You prepare a polite and professional resignation speech, steel yourself, and march into your boss's office. "Jack," you say, "I've decided to join another company, and I'm giving my two weeks' notice. I thank you for the experiences I've had here, and wish you and the team well." Pause. And then Jack says: "Give me 24 hours. I think we'll be making a counteroffer."
TREAD WITH CARE. Geez! you think, I wish the company had been so responsive every other time I had a request. Still, it's flattering to get that counteroffer. It means you're really valued. Or does it? If it did, wouldn't it have headed off your months of stealthy job-searching by keeping you satisfied?
Surveys over the past 20 years have found that a high percentage of employees who accept counteroffers -- in some studies, more than 50% -- leave the organization within six months, anyway. Yes, it's heartwarming to be recognized as a key contributor, to see people scrambling around to construct an offer that will get you to change your mind. But might there be downsides to sticking around once you've decided to go?
Yes, there are. Here are three factors to consider before re-signing on the dotted line:
You'll be violating the trust of your supposed-to-be-next employer.
If you've already accepted a job and then renege, you've wasted the time of another employer. It dealt with you in good faith, it undoubtedly turned down other candidates to hire you, and then you essentially said, "Ha! I was only kidding." You can pretty much write this employer off your list for future opportunities.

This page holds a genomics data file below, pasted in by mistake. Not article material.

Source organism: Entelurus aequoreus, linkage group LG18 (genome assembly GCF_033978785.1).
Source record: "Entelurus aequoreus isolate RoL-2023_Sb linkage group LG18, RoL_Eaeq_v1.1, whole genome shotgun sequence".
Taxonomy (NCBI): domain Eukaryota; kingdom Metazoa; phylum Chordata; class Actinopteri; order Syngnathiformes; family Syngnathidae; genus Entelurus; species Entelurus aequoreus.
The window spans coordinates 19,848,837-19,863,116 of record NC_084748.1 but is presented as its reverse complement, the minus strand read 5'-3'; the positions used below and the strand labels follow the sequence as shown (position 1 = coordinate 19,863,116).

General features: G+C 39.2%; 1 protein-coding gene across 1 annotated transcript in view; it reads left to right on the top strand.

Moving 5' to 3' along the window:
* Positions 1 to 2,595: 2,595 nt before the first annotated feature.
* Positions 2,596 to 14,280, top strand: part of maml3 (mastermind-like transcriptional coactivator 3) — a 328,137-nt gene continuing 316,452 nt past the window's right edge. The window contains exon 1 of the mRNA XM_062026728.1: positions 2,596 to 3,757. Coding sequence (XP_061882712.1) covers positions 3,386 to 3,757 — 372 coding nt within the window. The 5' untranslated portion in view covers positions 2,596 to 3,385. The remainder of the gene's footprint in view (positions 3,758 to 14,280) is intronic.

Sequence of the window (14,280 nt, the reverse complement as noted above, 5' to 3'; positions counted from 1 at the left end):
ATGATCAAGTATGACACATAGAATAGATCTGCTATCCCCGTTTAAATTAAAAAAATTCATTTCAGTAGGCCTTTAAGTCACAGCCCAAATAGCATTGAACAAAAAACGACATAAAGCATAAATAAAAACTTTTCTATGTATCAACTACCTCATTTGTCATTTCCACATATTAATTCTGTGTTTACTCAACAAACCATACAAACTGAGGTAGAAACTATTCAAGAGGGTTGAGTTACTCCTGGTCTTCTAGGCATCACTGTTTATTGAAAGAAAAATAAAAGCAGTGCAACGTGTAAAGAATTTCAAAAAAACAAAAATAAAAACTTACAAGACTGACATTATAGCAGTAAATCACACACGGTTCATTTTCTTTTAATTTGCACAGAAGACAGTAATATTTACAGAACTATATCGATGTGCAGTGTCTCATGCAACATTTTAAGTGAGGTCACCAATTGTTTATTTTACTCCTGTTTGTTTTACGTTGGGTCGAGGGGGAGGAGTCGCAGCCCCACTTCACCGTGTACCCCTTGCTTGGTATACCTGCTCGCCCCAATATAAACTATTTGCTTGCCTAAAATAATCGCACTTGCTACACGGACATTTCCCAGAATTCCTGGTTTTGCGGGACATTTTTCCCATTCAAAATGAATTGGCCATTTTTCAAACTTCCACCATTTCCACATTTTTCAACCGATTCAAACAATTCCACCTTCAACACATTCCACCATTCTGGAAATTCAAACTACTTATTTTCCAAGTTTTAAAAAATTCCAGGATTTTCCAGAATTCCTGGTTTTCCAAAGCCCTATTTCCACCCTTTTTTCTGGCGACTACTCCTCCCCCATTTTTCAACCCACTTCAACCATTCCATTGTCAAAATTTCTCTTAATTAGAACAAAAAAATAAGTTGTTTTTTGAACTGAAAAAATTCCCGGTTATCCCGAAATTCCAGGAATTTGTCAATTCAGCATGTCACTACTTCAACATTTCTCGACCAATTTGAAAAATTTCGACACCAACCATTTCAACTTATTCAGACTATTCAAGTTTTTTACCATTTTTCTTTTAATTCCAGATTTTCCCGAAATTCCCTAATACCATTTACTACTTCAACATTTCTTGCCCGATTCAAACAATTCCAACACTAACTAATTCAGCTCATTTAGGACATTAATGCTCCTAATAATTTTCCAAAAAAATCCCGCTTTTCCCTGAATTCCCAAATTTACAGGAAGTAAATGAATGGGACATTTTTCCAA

You've created a sense of unease at your current spot.
Your boss may come up with some cash, a great title, or other perks to keep you glued to your seat. But how will he or she view you in the longer term? Won't there be some lingering sense that if you ever have a bad week, you might quit soon after? Could there be resentment that you made the boss look bad in front of his boss (if, for example, your boss had to go up the ladder to approve some unbudgeted dollars for you)?
At the very least, your boss will now understand why you've left early, arrived late, or perhaps been less than 100% focused on your job for the several months you were job-hunting.
And if you're promoted to get you to stay, could other employees be resentful?
There's no question that, at some level, a little of the trust between you and everyone else will have eroded. Are you sure you want to stay in the company under those circumstances?
You may have left the underlying issues unresolved.
Money is great, and job assignments and titles are big, but relationships at work (with your boss, with co-workers, and with clients) are often the triggers that make people decide to move on. Most counteroffers don't and can't, address these critical factors.
They won't resolve the dysfunctional management or the power struggles that sent you job-hunting in the first place. Over the long term, a negative work environment will take its toll on your physical and mental well-being. And if you stay in a less-than-ideal situation for a few thousand dollars in extra pay, what does that say about your values?
LINGERING DOUBTS. The only situation where I recommend taking a counteroffer to heart is the one in which the boss says, "Jim, I completely understand why you'd want to leave us. We've had these huge problems, and you haven't gotten the support you deserved. I haven't been able to tell you about it, but we've gotten approval for a reorganization that will fix problems A, B, C, and D. Would you be open to talking about staying with us, given the way things are going to change?"
At least in this case, the company isn't simply throwing money at you. The evidence, however, must be overwhelming that it's in your best interest to stick around.